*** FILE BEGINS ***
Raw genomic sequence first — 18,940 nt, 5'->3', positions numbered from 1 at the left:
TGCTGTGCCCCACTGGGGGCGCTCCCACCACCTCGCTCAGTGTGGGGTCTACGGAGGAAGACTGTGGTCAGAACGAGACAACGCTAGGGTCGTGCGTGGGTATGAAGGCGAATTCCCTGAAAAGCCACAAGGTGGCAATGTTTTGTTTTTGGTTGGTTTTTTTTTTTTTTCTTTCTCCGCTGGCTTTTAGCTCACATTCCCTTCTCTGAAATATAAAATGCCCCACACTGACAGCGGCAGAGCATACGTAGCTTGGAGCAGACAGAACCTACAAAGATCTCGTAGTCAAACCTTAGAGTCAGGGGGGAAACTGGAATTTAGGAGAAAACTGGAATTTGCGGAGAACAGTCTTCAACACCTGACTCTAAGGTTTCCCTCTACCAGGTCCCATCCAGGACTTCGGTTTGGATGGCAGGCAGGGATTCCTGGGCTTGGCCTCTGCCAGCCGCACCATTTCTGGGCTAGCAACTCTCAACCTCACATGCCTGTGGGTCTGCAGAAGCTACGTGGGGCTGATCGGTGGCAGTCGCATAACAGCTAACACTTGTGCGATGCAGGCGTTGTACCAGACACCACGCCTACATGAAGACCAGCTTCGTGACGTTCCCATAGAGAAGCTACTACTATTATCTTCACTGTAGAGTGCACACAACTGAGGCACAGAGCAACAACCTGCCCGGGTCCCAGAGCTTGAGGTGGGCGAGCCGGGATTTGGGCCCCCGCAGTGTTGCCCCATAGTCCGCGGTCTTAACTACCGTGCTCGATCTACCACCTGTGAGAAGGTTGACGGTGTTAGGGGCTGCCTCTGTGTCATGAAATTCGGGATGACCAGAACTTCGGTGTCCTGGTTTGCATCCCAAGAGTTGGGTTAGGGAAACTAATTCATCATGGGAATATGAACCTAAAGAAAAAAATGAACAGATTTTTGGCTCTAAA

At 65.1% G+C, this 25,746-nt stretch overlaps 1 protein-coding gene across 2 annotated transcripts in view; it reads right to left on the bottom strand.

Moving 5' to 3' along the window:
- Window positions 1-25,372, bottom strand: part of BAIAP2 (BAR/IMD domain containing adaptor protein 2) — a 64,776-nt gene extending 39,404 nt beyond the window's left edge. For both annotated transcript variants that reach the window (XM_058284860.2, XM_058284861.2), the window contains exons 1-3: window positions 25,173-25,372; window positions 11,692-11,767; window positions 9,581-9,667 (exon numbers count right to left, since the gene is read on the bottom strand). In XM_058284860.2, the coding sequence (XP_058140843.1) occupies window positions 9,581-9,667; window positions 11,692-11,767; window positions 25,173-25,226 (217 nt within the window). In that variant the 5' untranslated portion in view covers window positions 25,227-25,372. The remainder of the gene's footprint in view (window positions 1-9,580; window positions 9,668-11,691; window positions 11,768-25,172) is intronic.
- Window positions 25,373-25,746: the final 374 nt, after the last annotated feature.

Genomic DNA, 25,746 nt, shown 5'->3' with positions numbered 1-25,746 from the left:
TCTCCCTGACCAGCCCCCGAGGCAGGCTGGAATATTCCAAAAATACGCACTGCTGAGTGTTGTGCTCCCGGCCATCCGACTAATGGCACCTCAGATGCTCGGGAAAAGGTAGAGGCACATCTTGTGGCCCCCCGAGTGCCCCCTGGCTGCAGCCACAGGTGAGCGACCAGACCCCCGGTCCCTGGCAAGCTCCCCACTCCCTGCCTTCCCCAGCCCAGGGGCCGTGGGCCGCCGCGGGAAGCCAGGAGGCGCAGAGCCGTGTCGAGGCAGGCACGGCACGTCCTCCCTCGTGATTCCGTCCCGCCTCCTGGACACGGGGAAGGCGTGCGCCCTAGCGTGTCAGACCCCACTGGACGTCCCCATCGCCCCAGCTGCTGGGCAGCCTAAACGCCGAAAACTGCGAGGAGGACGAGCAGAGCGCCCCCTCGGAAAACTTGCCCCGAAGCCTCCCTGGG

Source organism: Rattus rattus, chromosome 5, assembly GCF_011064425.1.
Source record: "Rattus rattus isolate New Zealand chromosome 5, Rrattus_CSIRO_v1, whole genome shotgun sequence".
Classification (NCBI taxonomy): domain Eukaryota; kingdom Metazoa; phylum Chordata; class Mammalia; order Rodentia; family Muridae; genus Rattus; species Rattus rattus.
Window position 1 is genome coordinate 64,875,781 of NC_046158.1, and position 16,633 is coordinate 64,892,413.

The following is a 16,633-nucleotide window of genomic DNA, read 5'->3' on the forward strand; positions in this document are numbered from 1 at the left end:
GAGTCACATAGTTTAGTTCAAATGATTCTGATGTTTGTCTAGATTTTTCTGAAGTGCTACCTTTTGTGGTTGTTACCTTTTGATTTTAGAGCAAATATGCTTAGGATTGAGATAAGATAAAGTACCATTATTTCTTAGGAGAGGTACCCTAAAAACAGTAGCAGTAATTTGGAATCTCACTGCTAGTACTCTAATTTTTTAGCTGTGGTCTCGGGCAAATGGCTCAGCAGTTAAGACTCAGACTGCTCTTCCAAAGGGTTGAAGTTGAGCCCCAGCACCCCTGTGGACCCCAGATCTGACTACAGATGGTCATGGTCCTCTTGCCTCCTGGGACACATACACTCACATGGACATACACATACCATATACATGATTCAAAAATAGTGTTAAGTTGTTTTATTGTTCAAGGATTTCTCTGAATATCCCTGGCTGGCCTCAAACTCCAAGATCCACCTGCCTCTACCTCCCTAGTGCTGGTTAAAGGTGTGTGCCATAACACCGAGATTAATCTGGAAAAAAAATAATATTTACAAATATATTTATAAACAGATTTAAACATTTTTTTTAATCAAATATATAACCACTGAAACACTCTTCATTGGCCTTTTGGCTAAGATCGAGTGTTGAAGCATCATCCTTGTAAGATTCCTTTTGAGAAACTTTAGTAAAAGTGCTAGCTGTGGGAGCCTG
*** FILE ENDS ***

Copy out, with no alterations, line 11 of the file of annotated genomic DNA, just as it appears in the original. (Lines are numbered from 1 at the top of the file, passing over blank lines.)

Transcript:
Classification (NCBI taxonomy): domain Eukaryota; kingdom Metazoa; phylum Chordata; class Mammalia; order Rodentia; family Muridae; genus Rattus; species Rattus rattus.